Now, this may mean the testimony concerning Him (the Gen. of the object or relation); or, the testimony which comes from Him (the Gen. of the subject or origin), i.e., which he bore.

If we take it as the former, it then agrees with the whole prophetic word, which is concerning Him as "the coming One."

If we take it in the latter meaning, then it refers to the nature of the testimony which the Lord Jesus bore when on earth; and does not go outside it. That testimony related to the kingdom and not to the Church.

The word for "testimony" is worthy of note. It is (...), marturia (fem.), and not (...), marturion (neuter). Now, when there are two nouns from the same root, one feminine and the other neuter, there is an unmistakable difference, which has to be carefully noted and observed: i.e., if we believe that we are dealing with "the words which the Holy Ghost teacheth," as we most certainly do.

The difference here is clear and decided, and a few illustrations will be convincing.

The neuter noun, ending in (...)(-ion), denotes something definite and substantial, while the feminine noun, ending in (...)(ia), denotes the matter referred to or contained in or relating to the neuter noun.

For example: Emporia is merchandise; while Emporion is the place or building where the merchandise (emporia) is stored (the Emporium).

Apostasia are the matters concerning which there is defection, falling away, forsaking or revolt (Acts xxi. 21, 2 Thess. ii. 3); while Apostasion is the act of falling away, or the document, etc., which contains it. Hence it is the technical term for a bill of divorcement (Matt. v. 31; xix. 7; Mark x. 4).

Georgia is tillage; georgion is the field where the tillage is carried on. (1 Cor. iii. 9 only).

Gymnasia denotes the exercises (1 Tim. iv. 8); gymnasium, the place or building where the exercises are done.

Dokimee is the examination or proof (Rom. v. 4; 2 Cor. ii. 9; viii. 2, ix. 13, xiii. 3; Phil. ii. 22); while dokimion is the trial, at which the examination is made and the proofs given (Jas. i. 3; 1 Pet. i. 7 only).

Mneia is remembrance or mention (Rom. i. 9; Eph. i. 16; Phil. i. 3; 1 Thess. i. 2, iii. 6; 2 Tim. i. 3; Philem. 4); mneion is the tombstone or sepulchre where the mention or remembrance is made.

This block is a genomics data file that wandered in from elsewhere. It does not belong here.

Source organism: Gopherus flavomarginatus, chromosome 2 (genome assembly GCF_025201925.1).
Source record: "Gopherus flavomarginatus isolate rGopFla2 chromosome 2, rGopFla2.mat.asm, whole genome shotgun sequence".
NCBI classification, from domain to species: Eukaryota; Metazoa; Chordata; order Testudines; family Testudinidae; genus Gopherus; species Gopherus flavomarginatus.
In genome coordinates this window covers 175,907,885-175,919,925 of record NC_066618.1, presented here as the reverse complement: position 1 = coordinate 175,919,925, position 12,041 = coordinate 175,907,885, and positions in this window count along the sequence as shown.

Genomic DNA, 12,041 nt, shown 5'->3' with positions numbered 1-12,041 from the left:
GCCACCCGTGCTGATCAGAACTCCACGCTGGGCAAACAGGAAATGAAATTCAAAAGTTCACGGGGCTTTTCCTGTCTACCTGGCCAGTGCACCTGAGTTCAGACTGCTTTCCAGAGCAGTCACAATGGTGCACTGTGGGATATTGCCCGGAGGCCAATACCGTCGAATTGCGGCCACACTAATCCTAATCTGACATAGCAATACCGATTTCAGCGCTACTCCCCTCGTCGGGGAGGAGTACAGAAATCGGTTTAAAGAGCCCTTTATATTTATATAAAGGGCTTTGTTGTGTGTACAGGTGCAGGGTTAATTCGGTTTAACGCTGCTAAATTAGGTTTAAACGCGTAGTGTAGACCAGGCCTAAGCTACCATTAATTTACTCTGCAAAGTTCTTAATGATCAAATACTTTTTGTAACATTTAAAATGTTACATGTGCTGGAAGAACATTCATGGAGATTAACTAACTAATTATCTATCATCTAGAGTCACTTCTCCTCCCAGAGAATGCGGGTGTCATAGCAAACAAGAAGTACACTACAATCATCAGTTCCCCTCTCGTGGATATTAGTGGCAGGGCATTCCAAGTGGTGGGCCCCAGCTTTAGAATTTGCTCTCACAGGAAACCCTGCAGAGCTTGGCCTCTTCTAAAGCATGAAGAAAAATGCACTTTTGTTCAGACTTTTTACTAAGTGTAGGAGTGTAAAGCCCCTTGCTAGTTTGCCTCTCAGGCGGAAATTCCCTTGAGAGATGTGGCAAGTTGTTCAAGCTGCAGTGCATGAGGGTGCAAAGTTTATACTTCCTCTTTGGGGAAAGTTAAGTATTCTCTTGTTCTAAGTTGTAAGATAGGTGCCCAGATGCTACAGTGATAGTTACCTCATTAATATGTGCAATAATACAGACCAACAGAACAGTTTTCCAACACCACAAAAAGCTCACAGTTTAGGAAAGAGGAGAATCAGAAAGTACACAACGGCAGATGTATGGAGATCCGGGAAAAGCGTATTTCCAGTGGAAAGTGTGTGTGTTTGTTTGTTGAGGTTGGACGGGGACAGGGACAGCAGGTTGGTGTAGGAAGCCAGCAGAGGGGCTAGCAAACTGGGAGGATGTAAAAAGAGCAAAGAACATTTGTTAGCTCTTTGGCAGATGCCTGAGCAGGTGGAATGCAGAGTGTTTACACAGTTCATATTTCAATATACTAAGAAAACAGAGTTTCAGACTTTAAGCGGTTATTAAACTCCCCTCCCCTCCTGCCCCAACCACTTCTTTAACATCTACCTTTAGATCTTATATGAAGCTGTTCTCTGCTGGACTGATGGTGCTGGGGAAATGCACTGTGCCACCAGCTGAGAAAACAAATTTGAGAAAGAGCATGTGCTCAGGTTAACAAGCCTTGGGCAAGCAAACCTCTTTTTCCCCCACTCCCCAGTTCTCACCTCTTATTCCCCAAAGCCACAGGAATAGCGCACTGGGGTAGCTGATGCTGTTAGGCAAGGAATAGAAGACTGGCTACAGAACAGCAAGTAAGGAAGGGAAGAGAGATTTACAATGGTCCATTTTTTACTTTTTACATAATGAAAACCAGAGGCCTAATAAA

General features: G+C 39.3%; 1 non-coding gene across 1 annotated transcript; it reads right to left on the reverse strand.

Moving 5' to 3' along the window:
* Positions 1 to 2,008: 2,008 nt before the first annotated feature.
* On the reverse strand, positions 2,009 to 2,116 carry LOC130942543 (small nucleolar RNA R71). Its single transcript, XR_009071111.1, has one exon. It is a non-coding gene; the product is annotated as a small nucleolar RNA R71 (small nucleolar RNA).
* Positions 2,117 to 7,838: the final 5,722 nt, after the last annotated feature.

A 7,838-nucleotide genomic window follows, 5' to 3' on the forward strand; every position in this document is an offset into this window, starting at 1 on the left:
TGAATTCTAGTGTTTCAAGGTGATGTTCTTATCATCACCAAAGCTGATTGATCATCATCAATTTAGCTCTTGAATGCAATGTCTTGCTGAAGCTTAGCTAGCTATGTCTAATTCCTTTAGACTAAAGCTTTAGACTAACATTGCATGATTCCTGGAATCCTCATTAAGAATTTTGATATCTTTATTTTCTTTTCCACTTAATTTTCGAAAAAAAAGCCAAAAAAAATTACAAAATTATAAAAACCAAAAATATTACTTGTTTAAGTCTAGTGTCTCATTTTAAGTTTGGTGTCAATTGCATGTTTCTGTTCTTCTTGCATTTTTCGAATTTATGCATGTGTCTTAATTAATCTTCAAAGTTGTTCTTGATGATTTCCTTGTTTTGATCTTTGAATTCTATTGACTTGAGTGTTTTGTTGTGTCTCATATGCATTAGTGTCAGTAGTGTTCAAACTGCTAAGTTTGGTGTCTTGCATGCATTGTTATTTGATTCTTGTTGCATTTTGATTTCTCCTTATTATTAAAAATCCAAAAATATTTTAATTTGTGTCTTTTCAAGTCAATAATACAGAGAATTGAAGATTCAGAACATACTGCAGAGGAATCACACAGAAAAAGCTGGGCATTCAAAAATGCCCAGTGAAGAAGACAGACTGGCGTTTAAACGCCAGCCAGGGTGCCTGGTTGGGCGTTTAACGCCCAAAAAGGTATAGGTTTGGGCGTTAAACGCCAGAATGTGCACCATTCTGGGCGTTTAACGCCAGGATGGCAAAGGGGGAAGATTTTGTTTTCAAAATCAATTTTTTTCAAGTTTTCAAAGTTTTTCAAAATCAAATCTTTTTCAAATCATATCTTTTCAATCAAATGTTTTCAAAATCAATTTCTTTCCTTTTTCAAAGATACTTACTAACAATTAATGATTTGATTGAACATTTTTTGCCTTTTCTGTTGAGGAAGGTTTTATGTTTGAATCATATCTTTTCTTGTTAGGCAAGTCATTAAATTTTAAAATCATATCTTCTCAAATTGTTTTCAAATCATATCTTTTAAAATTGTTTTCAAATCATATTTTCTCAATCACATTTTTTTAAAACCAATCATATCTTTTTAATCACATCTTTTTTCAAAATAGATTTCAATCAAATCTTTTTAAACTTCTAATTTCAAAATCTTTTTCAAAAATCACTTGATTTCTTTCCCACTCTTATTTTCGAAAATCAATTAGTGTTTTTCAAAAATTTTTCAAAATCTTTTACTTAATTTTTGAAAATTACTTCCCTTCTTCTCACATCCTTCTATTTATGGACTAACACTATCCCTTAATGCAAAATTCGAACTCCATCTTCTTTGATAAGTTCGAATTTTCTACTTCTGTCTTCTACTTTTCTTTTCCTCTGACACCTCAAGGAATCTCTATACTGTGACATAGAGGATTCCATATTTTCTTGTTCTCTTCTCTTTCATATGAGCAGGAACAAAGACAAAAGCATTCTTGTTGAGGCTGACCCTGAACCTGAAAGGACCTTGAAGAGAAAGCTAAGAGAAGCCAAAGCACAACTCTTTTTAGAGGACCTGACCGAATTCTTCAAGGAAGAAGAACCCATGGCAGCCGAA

Soteria is a saving or delivering (and is the general word for salvation in N.T.); while soterion is the act of saving, and almost the person who delivers. See Luke ii. 30 (where it is "seen") and iii. 6. Acts xxviii. 28; Eph. v. 17.2929   In some cases these references support these facts; in other they must be re-interpreted by them.
   It will be noted that the accentuation of these words in -ion intimates that they are all properly adjectives: hence the actual noun to be supplied in each case will vary with the nature of the noun from which the adjective is formed. The general distinction, however, holds good: that the words in -ia represent a process, or habit, and that, too, under its feminine, not masculine, aspect; while the neuters represent some special act, or instance of this habit or process, or some material or instrument by which, or place in which, the habit is carried out, or the process carried on.

Now, in the Apocalypse, we have maturion (the neuter), testimony, only once (Rev. xv. 5), where it is used of a thing, "the tabernacle of the testimony," i.e., the tent and tables of stone which were placed therein. In every other place (nine times) we have marturia, i.e., the testimony given or witness borne (i. 2,9; vi. 9; xi. 7; xii. 11,17; xix. 10, twice; xx. 4). In all these cases therefore, it is testimony or witness borne, as a reference to them will show.

It seems, then, quite clear that, where we read in this prophecy of "the testimony of Jesus" (i. 2,9; xii. 17; xix. 10, twice3030    In xx. 4 it is doubtless the testimony concerning Jesus for which those who gave it were beheaded. (The Gen. of relation.) ), it means the testimony which the Lord Jesus bore or gave on earth as "Jesus" in the days of His humiliation (not as the Christ as raised from the dead).

The testimony was, as we have already said, concerning His kingdom and concerning Israel (see Rom. xv. 8); and it is the same testimony which the same Jesus gives in the book of this prophecy.


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